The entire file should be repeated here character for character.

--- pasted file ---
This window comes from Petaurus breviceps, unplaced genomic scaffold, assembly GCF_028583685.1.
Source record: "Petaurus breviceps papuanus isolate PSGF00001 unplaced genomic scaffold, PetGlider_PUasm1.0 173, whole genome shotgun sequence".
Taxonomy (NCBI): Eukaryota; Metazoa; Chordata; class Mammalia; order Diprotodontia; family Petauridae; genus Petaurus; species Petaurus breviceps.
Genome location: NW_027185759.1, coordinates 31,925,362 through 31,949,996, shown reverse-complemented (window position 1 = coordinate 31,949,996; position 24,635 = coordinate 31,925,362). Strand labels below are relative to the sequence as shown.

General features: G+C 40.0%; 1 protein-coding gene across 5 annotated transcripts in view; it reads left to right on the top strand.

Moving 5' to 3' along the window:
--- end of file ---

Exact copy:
This window comes from Petaurus breviceps, unplaced genomic scaffold, assembly GCF_028583685.1.
Source record: "Petaurus breviceps papuanus isolate PSGF00001 unplaced genomic scaffold, PetGlider_PUasm1.0 173, whole genome shotgun sequence".
Taxonomy (NCBI): Eukaryota; Metazoa; Chordata; class Mammalia; order Diprotodontia; family Petauridae; genus Petaurus; species Petaurus breviceps.
Genome location: NW_027185759.1, coordinates 31,925,362 through 31,949,996, shown reverse-complemented (window position 1 = coordinate 31,949,996; position 24,635 = coordinate 31,925,362). Strand labels below are relative to the sequence as shown.

General features: G+C 40.0%; 1 protein-coding gene across 5 annotated transcripts in view; it reads left to right on the top strand.

Moving 5' to 3' along the window: